Background: Liver metastases occur frequently in colorectal cancer and are probably caused by disseminated tumor cells having been trapped in the liver. The prognostic significance of hematogenous tumor cell dissemination has already been demonstrated for blood and bone marrow of patients with colorectal cancer. The aim of this study was to investigate the frequency and prognostic significance of disseminated tumor cells in liver biopsies of colorectal cancer patients.
Methods: Liver biopsies from 100 patients with UICC stage I-III colorectal cancer were taken prospectively during resection of the primary tumor. Liver biopsies obtained from 16 patients with benign gastrointestinal diseases served as negative controls. Liver samples from seven patients with liver cirrhosis were additionally taken. Liver biopsies were examined using a reverse transcriptase (RT)-PCR assay to amplify cytokeratin (CK) 20 transcripts. The median follow-up of the patients was 55 months.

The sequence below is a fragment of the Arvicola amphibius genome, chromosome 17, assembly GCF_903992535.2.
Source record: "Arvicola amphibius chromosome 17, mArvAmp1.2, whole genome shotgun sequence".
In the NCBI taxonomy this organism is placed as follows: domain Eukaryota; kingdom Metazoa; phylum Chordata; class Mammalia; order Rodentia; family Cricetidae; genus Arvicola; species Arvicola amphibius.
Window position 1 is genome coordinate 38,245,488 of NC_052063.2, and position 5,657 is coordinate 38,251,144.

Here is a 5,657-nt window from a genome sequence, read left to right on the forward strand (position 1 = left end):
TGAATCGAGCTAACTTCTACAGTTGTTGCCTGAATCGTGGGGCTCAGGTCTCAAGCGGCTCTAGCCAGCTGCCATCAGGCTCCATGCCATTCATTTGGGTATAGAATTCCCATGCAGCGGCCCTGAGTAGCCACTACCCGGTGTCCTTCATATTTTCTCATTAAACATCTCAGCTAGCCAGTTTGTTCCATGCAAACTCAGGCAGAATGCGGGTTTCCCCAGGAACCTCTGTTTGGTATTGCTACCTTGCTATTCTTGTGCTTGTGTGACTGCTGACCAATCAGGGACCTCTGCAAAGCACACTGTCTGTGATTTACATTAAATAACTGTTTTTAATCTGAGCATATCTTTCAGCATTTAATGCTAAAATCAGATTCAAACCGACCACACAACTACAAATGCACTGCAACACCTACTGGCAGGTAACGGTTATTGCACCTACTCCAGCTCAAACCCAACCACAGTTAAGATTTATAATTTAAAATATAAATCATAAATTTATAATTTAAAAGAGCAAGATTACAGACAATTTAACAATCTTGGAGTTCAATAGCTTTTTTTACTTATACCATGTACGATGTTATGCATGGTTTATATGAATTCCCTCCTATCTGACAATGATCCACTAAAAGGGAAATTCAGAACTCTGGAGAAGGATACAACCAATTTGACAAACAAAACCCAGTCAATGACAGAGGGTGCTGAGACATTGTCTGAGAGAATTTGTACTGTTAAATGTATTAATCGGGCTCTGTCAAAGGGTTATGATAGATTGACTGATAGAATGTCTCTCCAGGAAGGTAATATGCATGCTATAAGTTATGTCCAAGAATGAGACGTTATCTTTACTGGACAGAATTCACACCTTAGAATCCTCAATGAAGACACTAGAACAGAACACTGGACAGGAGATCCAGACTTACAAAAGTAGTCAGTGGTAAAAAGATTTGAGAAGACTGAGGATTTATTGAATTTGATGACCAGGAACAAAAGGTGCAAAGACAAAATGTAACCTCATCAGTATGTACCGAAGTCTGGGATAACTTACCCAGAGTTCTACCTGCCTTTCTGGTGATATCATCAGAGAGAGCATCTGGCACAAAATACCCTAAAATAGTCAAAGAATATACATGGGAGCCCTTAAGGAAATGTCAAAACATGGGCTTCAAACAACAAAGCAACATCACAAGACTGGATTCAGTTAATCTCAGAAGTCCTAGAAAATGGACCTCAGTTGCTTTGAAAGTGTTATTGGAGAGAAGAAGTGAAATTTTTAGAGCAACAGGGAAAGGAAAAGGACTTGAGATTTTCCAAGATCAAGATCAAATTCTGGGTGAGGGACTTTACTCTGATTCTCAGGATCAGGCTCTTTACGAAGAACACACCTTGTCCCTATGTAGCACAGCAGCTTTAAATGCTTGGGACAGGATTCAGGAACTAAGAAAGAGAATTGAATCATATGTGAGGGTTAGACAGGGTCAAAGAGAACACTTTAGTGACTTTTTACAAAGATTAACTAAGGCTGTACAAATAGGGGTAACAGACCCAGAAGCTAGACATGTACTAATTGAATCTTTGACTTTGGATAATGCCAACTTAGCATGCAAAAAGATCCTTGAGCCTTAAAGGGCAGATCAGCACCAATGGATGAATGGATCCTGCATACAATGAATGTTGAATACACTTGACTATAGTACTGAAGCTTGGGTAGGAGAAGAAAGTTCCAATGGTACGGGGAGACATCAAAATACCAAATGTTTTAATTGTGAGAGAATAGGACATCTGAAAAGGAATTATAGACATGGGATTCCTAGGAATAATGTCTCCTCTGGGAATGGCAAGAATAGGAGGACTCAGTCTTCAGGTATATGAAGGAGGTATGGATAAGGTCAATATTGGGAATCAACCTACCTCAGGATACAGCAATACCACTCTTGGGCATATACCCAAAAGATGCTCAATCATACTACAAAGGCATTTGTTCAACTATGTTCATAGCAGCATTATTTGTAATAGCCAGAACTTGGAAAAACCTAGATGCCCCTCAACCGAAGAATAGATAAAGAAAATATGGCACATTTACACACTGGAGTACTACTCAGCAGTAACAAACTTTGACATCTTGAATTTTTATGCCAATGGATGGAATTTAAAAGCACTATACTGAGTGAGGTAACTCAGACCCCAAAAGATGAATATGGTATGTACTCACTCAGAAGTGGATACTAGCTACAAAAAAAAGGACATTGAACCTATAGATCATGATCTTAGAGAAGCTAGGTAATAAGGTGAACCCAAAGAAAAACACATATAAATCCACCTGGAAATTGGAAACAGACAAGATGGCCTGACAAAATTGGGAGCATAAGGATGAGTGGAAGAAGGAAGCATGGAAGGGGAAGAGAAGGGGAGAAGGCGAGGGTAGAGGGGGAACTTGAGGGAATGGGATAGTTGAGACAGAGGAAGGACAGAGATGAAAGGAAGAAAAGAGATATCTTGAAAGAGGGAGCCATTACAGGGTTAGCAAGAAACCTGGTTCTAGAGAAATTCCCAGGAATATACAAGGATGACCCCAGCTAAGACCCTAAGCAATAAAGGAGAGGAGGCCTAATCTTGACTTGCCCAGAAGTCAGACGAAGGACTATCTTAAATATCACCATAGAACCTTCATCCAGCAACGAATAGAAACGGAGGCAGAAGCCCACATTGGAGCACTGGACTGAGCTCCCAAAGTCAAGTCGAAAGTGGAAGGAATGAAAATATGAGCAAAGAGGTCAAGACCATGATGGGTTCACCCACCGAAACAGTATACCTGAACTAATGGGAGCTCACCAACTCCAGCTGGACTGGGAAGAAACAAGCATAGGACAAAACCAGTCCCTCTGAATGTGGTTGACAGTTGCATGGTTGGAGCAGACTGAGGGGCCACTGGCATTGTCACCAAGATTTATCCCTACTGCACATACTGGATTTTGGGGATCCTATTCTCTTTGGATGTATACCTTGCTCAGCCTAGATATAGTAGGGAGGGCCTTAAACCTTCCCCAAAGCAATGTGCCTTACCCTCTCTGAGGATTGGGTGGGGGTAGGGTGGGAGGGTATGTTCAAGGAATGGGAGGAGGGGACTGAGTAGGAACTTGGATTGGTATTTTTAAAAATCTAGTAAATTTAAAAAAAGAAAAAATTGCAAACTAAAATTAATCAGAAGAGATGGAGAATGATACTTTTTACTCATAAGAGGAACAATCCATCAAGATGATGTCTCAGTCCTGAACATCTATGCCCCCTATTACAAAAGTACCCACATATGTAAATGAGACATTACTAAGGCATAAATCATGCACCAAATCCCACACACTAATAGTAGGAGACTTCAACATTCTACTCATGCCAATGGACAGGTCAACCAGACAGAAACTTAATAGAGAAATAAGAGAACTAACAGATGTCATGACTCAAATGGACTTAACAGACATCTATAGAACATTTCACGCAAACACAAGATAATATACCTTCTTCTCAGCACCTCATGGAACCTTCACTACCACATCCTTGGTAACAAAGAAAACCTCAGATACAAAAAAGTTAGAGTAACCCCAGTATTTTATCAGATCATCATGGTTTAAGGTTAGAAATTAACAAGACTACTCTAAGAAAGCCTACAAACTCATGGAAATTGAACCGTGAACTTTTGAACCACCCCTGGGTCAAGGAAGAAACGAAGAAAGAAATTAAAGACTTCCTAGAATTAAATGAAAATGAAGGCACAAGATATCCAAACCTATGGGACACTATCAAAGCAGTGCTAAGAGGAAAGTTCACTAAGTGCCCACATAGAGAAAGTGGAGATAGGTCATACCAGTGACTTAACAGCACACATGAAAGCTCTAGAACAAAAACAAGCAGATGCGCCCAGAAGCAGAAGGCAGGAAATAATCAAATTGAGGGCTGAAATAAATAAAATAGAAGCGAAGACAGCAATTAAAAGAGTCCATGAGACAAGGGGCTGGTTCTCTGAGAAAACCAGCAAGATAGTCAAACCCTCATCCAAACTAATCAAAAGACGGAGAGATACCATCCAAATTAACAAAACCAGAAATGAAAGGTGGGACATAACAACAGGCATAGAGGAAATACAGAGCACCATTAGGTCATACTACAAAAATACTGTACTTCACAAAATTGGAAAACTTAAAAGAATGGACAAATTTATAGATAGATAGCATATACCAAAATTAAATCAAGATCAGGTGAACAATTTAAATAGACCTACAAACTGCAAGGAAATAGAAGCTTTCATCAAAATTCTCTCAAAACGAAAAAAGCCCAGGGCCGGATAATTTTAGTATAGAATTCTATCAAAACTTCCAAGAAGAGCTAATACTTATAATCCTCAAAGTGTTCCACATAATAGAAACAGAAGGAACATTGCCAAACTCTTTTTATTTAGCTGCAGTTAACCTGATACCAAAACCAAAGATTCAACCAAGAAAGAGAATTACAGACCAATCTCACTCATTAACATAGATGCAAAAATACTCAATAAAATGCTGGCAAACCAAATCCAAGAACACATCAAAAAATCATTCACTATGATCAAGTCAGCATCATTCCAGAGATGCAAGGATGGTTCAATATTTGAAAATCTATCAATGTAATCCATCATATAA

Results: Disseminated tumor cells were detected in liver samples of 10/100 (10%) patients with UICC stage I-III colorectal cancer. Liver specimens from all seven patients with liver cirrhosis were CK 20-positive, whereas 16 patients with other benign gastrointestinal diseases were all CK 20-negative. There was no correlation between tumor cell detection in liver biopsies and survival of the patients. The only significant prognostic factor on uni- and multivariate analysis was the UICC stage.
Conclusions: This study demonstrates that detection of disseminated tumor cells in liver samples from patients with UICC stage I-III colorectal cancer has no prognostic influence. UICC classification was the strongest prognostic factor in this patient series.